Whatcom County colleges are looking to lend hands to students who have been displaced amid ITT Technical Institute’s closure.
ITT Educational Services, the national for-profit college chain’s parent company, closed all 130 campuses last week. The closure came after increasing sanctions from the U.S. Department of Education, which, in late August, banned ITT from enrolling anymore students using federal financial aid.
The college’s Everett campus was the closest to Whatcom County, about 70 miles south of Bellingham. Still, Bellingham Technical College had heard from eight ITT students as of Tuesday afternoon who were interested in more information about transferring, said Linda Fossen, BTC’s vice president of student services.
With BTC’s fall quarter just around the corner – classes begin Tuesday, Sept. 20 – time is precious for students who may want to transfer, Fossen said. Those interested in transferring to BTC can contact the college at 360-752-8433, or visit the BTC website at btc.edu.
This was a very difficult situation that was thrust onto (ITT students) at the last minute through no fault of their own. So we want to do everything we can to assist them.
Linda Fossen, Bellingham Technical College’s vice president of student services
“We encourage students to apply and be admitted and registered much earlier, but we understand ITT students had this unfortunate circumstance of being surprised really at the 11:30 hour just before school starts,” Fossen said. “So we’re working very hard to provide support for these students.”
Whatcom Community College spokeswoman Mary Vermillion said the college hadn’t heard from ITT students interested in transferring. Still, she said WCC has some programs that overlapped with offerings at ITT’s Everett campus, including computer systems networking, criminal justice and general design and visual communications. Students interested in considering transfers to that college can contact WCC’s advising office at 360-383-3080 or firstname.lastname@example.org.
Classes there also begin on Sept. 20.
ITT was nationally accredited by a private accreditation council, while BTC is regionally accredited by the Northwest Commission on Colleges and Universities. This means that colleges like BTC and WCC will only accept certain credits from ITT, officials at both colleges said.
At BTC, there is no catch-all method for determining which ITT credits will transfer and which won’t, Fossen said. The best way for a prospective transfer to know just which credits will be compatible is to meet with an adviser.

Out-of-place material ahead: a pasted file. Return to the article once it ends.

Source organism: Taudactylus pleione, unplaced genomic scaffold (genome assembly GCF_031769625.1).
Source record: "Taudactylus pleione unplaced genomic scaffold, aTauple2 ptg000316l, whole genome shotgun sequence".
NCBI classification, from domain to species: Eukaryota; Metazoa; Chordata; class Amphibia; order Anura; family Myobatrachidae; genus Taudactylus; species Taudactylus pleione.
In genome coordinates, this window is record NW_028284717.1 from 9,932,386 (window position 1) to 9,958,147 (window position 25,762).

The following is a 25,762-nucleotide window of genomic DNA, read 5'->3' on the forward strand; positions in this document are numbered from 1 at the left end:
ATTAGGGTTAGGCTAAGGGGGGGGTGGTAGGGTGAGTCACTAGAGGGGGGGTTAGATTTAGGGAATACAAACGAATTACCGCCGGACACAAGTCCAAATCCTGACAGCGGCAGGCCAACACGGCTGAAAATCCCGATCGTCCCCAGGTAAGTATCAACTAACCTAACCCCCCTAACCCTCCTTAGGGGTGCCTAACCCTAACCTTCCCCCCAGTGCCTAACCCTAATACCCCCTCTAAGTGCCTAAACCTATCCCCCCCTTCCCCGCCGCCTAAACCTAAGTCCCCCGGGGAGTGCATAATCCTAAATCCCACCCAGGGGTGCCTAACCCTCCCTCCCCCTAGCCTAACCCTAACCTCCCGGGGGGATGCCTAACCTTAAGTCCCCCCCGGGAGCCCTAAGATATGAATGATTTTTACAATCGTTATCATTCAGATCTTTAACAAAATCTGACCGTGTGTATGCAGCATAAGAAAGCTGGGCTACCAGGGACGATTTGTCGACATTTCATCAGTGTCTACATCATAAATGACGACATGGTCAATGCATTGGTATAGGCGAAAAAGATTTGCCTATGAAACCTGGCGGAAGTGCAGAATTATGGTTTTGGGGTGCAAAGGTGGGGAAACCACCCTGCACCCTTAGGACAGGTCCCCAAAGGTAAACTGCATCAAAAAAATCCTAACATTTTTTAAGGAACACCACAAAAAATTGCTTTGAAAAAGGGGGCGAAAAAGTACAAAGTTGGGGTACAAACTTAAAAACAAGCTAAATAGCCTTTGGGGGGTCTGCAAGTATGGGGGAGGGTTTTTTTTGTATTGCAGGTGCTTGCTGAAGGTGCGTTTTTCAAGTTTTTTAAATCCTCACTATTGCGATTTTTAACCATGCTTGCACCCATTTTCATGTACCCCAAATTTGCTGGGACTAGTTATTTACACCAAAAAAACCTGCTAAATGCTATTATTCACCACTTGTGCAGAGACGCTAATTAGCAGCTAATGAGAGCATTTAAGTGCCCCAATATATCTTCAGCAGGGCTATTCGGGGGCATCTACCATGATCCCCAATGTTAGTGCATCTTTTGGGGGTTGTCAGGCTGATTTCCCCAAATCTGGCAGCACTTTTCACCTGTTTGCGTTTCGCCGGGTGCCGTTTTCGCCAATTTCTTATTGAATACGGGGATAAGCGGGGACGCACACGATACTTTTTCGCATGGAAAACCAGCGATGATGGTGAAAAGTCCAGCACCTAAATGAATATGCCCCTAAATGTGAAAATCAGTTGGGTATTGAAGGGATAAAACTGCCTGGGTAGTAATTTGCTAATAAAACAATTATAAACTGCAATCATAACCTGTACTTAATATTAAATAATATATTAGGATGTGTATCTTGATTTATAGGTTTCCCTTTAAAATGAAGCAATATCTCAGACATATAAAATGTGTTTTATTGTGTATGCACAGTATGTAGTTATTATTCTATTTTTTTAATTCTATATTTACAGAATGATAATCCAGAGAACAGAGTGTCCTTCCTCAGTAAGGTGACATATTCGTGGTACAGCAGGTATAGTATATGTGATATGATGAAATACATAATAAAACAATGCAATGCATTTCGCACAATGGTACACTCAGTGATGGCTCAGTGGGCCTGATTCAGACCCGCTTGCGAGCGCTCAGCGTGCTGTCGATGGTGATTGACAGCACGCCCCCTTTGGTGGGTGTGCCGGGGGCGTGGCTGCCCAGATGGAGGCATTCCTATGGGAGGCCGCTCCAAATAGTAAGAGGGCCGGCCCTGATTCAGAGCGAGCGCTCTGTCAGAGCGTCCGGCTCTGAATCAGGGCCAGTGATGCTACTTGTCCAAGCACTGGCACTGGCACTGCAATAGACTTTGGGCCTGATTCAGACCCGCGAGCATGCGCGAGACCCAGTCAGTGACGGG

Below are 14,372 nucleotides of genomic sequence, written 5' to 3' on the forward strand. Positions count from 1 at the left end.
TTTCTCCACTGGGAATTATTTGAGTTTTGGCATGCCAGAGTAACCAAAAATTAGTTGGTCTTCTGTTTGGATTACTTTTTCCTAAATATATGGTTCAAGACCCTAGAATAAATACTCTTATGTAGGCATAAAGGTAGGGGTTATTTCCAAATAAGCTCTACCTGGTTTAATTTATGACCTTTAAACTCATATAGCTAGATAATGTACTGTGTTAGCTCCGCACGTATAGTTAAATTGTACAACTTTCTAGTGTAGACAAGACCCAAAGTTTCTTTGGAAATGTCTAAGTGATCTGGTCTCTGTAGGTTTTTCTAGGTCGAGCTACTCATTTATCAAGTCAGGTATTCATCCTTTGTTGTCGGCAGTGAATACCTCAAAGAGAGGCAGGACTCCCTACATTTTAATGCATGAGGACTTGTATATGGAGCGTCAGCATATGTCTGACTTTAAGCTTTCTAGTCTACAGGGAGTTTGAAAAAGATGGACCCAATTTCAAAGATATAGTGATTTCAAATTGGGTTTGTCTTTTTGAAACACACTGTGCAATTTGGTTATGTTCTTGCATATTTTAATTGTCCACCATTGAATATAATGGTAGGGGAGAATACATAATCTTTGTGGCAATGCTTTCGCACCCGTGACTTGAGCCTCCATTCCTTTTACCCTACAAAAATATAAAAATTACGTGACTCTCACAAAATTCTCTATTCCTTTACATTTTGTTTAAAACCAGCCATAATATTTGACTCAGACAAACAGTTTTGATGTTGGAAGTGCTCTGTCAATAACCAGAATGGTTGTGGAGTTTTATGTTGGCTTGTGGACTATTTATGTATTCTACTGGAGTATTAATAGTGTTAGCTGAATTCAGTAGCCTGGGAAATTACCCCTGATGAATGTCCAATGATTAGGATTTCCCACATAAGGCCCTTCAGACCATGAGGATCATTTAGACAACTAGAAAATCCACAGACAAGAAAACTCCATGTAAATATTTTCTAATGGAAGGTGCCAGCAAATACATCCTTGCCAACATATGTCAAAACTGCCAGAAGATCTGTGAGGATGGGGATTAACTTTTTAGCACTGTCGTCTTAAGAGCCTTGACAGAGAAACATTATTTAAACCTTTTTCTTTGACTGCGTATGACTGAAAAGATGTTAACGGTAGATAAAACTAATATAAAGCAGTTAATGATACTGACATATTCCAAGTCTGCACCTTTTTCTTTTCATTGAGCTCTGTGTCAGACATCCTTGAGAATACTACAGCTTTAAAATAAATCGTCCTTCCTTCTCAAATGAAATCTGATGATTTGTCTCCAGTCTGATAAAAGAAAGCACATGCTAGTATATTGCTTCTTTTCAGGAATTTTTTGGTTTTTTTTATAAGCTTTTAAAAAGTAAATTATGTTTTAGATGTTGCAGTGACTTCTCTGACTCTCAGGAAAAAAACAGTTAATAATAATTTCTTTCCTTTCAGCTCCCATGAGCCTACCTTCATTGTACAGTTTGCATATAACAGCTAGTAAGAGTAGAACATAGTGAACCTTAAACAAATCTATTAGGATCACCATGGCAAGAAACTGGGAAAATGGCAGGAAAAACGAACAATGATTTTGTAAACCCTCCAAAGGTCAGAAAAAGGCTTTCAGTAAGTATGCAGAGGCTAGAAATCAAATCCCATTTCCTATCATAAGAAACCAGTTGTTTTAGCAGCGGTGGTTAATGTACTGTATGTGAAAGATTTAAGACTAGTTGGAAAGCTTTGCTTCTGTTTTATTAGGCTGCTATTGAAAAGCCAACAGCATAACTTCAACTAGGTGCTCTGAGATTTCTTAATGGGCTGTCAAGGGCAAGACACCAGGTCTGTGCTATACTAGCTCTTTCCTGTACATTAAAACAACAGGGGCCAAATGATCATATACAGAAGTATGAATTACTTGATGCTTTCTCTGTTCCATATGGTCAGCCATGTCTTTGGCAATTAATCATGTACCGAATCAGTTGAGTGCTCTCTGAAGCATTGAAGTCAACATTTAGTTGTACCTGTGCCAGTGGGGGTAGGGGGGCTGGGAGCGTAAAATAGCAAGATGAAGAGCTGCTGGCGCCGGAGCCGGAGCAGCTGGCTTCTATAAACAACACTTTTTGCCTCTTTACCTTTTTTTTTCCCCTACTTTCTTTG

“We can’t say that one size is going to fit all with this,” said Frank Powers, vice president for instruction at BTC. “It’s going to be on a student-by-student basis.”
Dave Knapp, associate director for advising and career services at WCC, said the same is the case there.
Though credits may not transfer, a student’s time at ITT may not be a complete wash, he added. Advisers will work to determine what students have learned and try to apply that toward a program in other ways, Knapp said. Doing so would still come at a price, but maybe not the time in class, he added.
“We really want to try to not make them repeat more class time than they really need,” Knapp said. “We don’t want people to feel like they’re repeating stuff just for the sake of repeating it.”
Students interested in transferring will need an official or unofficial transcript. ITT has partnered with Parchment, a digital credential service, to manage transcript requests. Find information about transcript requests at parchment.com/itt.
Advisers can then guide students through the admission process, help them determine which classes they will take and discuss financial aid options.
The Department of Education is also forgiving federal loans for ITT students, according to the department’s website, but conditions are different for each student, and loans can’t be forgiven if they’re used to transfer to another college. Find information about financial aid at studentaid.ed.gov/itt.
“This was a very difficult situation that was thrust onto (ITT students) at the last minute through no fault of their own,” Fossen said. “So we want to do everything we can to assist them.”
This story was updated at 3:15 p.m. on Thursday, Sept. 15.